A woman at my office has a plum tree in her backyard. Every week I walk into the communal kitchen to a cookie sheet piled high with thin-skinned, sweet-tart fruit. It's kept me from the grocery store for two weeks now as I try to eat through my storage supply before The Big Move, destination TBA. I have to be out of my apartment in eight days. I've applied for places. I spend all of my free time hunting for places. When this is all over, I want a long bath, a good book and a glass of wine the size of my head. A slice of peach crisp, the fruit still toothsome and the oatmeal well-done, flecked with cinnamon and a hint of nutmeg.
"I have to watch whom I let pick from my trees," the woman mentions to me one morning as we fix our coffees. "You have to be careful, otherwise all of the fruit will drop to the ground." As I've grown older, it seems my decisions hold more weight than they used to: the consequences feel heavier. I'd never minded my mistakes before; failed kitchen debacles, lousy apartment choices, money unwisely, nights that bled into mornings, were all woven into what it means to be alive. I was watering my wisdom. These days I mainly try to keep the fruit on the tree or in my belly, trying to prevent everything from spoiling along the roots of the tree.
Last summer, when I took part in a renegade-type of not-for-profit group that picked urban-grown fruit for charities, we'd discuss how we'd use our bounty. There was rarely enough to do much of anything with, but there were always leftover apples. I made several pints of applesauce that I used in baking throughout the winter. Sometimes, when I feel like I'm out of resources, I think about those apples. I think about the crab apples my sister and I picked from my Nan's yard when we were kids, removing the worms with knives and eating the crunchy, sour flesh plain, mouths puckering. They weren't perfect, but they were salvaged.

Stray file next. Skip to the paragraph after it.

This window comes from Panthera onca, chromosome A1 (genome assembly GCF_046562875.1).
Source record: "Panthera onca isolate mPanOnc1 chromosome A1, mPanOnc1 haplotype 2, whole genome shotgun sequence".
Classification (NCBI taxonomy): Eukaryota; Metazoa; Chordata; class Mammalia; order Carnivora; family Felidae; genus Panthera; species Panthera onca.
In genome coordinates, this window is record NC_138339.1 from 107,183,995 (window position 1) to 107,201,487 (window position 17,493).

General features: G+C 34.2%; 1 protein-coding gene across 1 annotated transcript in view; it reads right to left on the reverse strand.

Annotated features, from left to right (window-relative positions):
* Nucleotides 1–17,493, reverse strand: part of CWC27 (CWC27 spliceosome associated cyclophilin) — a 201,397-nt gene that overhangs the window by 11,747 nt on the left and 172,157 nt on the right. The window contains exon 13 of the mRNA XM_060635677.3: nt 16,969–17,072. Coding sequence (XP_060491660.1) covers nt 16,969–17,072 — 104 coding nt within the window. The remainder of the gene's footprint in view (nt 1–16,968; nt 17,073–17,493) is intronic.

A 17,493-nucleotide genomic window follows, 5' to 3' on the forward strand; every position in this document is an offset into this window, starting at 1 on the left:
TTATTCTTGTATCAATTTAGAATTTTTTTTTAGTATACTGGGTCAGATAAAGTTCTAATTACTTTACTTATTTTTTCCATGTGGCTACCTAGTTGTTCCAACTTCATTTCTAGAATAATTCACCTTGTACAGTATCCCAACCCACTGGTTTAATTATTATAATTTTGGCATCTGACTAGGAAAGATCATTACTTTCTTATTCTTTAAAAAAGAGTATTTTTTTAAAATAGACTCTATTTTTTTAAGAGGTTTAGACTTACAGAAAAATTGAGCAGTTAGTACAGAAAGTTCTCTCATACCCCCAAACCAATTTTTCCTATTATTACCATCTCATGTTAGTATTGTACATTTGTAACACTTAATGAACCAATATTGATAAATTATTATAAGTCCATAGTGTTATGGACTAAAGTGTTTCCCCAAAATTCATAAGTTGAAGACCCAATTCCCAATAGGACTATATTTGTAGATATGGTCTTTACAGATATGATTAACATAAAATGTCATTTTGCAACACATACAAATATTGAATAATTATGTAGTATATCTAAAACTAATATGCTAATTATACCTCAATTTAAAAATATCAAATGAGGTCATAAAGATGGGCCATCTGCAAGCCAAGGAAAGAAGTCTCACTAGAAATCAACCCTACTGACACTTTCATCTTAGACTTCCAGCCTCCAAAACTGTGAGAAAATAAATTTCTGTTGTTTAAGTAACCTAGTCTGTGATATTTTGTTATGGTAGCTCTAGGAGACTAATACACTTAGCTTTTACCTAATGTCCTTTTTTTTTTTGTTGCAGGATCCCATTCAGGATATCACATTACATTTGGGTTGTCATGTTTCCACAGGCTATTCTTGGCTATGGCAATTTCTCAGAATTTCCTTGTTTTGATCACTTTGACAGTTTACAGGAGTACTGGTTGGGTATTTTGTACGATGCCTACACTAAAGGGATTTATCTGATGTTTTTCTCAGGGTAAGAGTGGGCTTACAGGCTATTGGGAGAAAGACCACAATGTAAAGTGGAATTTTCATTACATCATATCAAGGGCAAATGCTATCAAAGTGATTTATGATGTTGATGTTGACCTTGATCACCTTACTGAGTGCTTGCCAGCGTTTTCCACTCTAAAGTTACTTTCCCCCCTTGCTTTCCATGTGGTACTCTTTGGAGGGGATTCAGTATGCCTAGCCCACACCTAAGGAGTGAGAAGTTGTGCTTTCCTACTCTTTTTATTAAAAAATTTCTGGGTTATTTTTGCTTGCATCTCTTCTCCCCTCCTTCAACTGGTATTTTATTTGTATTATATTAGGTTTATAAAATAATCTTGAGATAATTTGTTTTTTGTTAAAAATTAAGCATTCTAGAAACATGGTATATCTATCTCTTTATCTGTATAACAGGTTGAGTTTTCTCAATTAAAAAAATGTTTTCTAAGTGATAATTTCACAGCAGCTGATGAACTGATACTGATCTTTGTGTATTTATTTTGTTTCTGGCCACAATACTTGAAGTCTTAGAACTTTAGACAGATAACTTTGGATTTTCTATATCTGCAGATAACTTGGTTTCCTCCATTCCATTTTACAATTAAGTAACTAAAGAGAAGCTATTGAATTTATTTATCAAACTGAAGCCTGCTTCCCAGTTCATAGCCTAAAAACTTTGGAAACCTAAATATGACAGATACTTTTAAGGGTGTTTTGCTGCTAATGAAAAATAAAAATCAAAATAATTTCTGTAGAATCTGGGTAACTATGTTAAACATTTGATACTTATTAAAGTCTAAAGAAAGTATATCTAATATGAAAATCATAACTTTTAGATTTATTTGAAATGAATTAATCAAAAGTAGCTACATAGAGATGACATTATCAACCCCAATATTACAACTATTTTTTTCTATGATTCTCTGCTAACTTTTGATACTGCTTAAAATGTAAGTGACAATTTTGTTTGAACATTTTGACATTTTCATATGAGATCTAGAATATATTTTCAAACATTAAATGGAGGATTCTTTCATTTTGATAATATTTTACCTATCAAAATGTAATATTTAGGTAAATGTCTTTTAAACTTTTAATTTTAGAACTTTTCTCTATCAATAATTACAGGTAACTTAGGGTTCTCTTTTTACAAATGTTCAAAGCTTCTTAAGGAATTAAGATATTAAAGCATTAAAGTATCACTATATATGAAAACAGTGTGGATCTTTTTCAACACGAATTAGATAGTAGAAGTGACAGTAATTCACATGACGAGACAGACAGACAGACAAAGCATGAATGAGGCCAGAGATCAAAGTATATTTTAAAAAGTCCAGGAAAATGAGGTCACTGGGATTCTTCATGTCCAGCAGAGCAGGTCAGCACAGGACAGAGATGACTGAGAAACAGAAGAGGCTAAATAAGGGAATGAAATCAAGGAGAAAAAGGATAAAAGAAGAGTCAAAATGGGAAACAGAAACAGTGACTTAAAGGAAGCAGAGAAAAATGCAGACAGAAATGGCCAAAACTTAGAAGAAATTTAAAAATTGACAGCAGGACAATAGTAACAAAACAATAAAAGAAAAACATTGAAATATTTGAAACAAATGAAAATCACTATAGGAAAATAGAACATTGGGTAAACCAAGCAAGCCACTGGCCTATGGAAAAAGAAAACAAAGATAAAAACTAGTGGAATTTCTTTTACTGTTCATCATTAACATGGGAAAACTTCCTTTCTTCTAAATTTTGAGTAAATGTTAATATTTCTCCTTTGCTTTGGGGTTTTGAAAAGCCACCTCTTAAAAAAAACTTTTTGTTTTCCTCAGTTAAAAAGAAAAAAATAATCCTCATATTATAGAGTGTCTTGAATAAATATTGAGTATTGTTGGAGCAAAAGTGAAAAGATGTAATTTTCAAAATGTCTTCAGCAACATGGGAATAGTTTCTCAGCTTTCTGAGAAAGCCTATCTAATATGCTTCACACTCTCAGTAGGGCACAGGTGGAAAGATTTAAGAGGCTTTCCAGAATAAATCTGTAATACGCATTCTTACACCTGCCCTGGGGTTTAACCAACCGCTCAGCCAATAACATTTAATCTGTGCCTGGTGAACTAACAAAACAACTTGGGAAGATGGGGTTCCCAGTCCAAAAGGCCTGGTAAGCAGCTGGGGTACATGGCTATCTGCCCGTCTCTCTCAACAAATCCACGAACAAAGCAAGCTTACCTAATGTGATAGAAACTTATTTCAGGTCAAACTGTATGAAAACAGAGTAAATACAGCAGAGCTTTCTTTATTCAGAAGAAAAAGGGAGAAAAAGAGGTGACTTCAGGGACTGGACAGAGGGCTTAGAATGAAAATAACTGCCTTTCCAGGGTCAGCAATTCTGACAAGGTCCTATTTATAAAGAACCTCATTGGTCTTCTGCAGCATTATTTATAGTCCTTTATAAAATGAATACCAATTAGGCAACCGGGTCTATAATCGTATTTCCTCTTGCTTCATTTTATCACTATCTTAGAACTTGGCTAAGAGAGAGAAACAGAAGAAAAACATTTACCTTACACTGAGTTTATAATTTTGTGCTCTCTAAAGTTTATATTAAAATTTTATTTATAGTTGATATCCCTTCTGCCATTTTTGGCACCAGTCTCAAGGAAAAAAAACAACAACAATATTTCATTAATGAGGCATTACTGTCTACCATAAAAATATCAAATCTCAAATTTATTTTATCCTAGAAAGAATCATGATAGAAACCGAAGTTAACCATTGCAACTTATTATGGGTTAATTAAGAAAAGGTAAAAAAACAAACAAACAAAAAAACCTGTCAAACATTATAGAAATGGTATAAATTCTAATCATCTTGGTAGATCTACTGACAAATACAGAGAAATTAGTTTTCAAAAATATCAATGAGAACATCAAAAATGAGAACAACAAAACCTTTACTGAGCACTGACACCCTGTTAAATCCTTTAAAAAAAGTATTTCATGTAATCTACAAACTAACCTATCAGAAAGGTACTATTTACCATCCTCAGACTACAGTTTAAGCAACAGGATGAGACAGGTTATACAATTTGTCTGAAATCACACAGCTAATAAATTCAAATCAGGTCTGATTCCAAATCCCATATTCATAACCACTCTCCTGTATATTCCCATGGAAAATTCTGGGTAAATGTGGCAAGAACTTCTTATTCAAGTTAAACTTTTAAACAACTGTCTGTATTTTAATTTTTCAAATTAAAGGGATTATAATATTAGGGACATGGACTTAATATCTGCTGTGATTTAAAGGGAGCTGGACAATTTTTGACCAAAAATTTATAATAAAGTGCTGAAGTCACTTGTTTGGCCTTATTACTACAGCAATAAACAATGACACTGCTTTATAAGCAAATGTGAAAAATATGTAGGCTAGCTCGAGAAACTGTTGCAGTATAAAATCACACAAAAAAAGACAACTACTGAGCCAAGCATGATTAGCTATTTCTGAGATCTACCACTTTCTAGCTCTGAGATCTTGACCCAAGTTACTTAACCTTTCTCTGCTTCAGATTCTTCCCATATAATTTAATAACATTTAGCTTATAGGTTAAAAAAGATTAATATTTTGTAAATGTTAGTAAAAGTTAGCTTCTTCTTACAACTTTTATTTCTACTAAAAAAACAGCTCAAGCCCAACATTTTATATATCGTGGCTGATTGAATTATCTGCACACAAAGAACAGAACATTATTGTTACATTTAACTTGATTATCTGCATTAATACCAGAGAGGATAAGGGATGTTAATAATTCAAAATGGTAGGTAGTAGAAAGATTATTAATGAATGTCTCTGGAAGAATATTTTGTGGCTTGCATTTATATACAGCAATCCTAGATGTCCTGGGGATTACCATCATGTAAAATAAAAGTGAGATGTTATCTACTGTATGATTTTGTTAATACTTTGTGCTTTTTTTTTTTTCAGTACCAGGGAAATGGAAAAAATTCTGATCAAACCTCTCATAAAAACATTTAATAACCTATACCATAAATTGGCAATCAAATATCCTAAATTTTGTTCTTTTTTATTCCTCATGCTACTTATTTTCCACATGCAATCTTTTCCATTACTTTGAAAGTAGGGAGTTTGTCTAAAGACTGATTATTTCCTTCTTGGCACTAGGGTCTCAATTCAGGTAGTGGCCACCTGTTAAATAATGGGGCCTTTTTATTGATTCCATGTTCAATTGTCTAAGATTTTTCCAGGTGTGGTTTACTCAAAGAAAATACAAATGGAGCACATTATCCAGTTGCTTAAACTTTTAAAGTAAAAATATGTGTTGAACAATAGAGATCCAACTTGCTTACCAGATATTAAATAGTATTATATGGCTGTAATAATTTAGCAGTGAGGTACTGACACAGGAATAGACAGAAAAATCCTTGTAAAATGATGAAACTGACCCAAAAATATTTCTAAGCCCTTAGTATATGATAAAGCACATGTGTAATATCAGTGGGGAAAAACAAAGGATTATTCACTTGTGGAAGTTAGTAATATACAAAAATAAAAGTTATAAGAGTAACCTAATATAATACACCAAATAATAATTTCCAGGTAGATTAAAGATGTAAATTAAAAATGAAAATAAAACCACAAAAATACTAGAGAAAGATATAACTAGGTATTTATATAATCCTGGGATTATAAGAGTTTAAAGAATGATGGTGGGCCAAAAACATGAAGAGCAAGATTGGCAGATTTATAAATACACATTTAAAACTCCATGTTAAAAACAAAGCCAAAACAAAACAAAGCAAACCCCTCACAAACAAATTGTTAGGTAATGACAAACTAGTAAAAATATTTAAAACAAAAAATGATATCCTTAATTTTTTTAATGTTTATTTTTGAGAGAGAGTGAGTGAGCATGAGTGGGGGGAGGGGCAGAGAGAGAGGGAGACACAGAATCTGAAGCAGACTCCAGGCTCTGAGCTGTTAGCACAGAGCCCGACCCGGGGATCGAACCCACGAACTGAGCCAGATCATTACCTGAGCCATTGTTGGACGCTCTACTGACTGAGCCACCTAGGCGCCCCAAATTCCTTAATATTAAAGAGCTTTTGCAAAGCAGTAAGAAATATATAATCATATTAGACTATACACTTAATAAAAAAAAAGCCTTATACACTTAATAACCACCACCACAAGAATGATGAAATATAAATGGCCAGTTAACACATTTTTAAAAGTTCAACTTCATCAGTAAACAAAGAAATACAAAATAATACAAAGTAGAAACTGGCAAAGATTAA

There's a lot to say about our world in light of the shooting in the Colorado movie theatre or the shooting in Little Italy or the myriad of other events that have occurred in the past few weeks. But this is what we're left to work with; this is the mess we're to pick up after. The real challenge, so it seems sometimes, is not to prevent plums from falling the ground -- this they're going to do regardless of our interference or lack thereof -- but to see what we can do with them, to work with them, and to show others by our example how to make the most of what's been left behind to rot.
Until then, I'll deam of genies and peach crisps, of wine and relief.